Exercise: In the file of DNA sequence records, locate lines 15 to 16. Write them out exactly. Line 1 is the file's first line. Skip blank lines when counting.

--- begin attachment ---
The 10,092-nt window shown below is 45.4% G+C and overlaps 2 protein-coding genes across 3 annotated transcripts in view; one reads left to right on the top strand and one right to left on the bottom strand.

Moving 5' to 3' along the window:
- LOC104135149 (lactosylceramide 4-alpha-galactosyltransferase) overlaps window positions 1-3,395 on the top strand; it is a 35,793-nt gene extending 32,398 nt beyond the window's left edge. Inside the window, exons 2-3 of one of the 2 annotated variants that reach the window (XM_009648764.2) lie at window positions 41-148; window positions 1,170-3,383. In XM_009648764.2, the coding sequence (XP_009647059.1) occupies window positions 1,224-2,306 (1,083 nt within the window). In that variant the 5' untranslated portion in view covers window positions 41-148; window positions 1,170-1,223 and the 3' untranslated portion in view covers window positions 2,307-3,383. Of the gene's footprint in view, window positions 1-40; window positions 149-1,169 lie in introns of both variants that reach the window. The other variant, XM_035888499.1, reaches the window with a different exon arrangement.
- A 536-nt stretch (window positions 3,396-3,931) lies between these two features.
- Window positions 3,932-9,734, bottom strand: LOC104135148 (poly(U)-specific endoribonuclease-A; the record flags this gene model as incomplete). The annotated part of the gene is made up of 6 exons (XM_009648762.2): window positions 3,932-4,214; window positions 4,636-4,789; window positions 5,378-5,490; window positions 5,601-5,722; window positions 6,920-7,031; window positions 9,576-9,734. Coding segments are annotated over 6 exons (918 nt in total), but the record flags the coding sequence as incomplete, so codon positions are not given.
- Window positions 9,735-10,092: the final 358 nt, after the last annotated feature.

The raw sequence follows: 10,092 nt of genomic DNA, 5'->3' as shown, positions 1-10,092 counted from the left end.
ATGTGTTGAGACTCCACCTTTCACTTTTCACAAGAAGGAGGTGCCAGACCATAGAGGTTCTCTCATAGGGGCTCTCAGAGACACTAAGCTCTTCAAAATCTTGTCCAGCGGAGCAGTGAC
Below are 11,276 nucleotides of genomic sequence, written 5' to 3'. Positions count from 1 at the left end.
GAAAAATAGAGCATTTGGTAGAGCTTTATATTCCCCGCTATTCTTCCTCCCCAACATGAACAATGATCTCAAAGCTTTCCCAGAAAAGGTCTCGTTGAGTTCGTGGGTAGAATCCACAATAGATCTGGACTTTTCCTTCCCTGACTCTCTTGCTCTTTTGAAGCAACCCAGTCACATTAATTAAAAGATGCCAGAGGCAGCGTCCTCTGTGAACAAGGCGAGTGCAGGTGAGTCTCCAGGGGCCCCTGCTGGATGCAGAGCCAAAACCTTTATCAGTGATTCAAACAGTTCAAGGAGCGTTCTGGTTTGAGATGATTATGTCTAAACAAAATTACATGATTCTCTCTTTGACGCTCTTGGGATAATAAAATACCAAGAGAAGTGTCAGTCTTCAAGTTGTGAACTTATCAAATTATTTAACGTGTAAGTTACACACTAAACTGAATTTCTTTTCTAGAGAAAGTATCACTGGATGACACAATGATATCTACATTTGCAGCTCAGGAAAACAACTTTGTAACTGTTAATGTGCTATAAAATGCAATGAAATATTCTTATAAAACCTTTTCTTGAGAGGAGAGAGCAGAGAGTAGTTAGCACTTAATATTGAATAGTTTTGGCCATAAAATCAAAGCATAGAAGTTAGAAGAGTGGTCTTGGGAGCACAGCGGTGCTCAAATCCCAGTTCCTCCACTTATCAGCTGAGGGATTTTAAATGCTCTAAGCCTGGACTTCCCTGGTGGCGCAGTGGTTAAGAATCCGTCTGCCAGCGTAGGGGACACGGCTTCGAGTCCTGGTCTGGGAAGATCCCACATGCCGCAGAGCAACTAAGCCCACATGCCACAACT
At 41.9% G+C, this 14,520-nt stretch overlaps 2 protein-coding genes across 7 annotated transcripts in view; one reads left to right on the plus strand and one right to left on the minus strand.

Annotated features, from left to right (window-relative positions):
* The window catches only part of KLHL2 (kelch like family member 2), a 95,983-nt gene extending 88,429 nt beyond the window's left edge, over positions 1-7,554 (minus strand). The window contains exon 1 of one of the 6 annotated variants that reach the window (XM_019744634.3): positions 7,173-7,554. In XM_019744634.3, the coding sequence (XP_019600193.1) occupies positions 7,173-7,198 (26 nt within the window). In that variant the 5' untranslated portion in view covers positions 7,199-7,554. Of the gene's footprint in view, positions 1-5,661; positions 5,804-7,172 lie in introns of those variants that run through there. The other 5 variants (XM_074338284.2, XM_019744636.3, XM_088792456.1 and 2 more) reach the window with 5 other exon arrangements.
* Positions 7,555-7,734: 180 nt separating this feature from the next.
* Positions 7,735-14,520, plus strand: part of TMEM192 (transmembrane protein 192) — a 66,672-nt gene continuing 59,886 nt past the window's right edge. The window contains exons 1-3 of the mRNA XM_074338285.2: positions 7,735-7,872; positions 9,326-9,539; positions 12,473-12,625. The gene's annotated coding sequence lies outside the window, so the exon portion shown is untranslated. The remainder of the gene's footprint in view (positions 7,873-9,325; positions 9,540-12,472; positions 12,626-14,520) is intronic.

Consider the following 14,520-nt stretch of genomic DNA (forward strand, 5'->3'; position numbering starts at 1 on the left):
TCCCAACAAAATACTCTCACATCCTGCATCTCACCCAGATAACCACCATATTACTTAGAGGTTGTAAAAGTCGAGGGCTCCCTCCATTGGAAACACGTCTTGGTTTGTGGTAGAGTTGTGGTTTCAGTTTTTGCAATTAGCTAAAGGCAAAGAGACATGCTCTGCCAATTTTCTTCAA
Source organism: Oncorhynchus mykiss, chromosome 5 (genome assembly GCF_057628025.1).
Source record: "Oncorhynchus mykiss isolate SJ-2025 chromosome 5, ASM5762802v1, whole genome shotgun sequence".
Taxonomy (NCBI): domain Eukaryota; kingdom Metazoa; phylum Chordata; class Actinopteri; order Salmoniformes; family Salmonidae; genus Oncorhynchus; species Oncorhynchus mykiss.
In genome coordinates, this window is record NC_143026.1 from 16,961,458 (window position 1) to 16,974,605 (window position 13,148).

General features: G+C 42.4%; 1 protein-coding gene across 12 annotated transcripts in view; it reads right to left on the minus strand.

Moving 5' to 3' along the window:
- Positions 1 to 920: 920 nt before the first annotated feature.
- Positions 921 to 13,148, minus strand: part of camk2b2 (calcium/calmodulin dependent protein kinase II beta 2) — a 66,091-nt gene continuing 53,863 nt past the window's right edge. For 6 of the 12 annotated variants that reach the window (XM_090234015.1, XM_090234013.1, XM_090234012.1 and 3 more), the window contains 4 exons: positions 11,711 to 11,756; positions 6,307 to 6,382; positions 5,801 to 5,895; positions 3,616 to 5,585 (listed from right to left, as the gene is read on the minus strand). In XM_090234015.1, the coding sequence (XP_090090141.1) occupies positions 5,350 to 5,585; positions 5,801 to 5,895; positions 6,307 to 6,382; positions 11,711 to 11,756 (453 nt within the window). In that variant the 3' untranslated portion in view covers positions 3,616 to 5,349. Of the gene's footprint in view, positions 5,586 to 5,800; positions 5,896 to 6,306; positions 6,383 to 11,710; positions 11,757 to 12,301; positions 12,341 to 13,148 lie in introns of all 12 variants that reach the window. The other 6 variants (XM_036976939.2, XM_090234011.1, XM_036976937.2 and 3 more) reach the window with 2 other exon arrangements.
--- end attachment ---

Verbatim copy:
* Positions 7,735-14,520, plus strand: part of TMEM192 (transmembrane protein 192) — a 66,672-nt gene continuing 59,886 nt past the window's right edge. The window contains exons 1-3 of the mRNA XM_074338285.2: positions 7,735-7,872; positions 9,326-9,539; positions 12,473-12,625. The gene's annotated coding sequence lies outside the window, so the exon portion shown is untranslated. The remainder of the gene's footprint in view (positions 7,873-9,325; positions 9,540-12,472; positions 12,626-14,520) is intronic.

Consider the following 14,520-nt stretch of genomic DNA (forward strand, 5'->3'; position numbering starts at 1 on the left):